Bottom line, statistics like these are worse than normal. Not only are they made to say something the analyst wants, but they are politically driven as well.

It is asinine to say that pot has never killed anyone. You might as well say eating cheeseburgers has not killed anyone.
The development of atomic power, though it could confer unimaginable blessings on mankind, is something that is dreaded by the owners of coal mines and oil wells. (Hazlitt)
What I want to do is to look up C. . . . I call him the Forgotten Man. (Sumner)

Betruger
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Re: The Widening Divisions

Post by Betruger »

paperburn1 wrote:
Betruger wrote:For example?
If you need me to show you examples , your really not paying attention. And this is not just about Simon's favorite subject. This is a life in general statement.
I wanted to know what the first example you'd pick would be. No biggie.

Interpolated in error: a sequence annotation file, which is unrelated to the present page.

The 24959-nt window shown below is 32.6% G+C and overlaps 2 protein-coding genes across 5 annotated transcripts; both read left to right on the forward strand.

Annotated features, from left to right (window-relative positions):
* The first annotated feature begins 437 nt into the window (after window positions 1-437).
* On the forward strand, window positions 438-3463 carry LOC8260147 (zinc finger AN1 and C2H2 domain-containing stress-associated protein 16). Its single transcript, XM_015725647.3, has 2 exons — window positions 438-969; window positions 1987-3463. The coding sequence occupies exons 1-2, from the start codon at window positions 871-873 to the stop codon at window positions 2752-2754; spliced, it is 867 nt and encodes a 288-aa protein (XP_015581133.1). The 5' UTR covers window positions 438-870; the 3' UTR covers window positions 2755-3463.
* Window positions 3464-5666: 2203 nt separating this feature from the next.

williatw wrote:
paperburn1 wrote:Social forces refers to the influence of the society as a whole has on the behavior of individuals.
Society as a whole is how people collectively behave...applied technology directly strongly influences that (the effect of oral contraceptives on people's sexual behavior for instance); technological change is probably the dominate factor affecting social change/forces.
I think that's too semantic. The gun is a force? It's rather the human pulling the trigger. Technology is not a force, it's a means of influence towards whatever agenda, of the human wielding technology. It's a force multiplier, but not a force.


I think both MSimon and Diogenes are right in some important respects. It is wrong, period, to coerce people into abstention. But cultural drift (of the bread and circuses kind, but also because things are just getting too complex for healthy brains too - viz scientific specialization) is definitely happening and coercing people into order is basically the most effective method. But it's still wrong.

Technology is as (I've said this 10x already, but it gets truer everyday) Vinge says. Sooner than later, the tech will exist to multiply the effect of people's intentions to such magnitudes that basically anyone with a bad hair day can nuke or at least momentarily make the world stutter. There are growing pains coming for Humanity, where either people wizen up, or The Man will be the only thing between a relatively easy life of post scarcity leisure and chaos.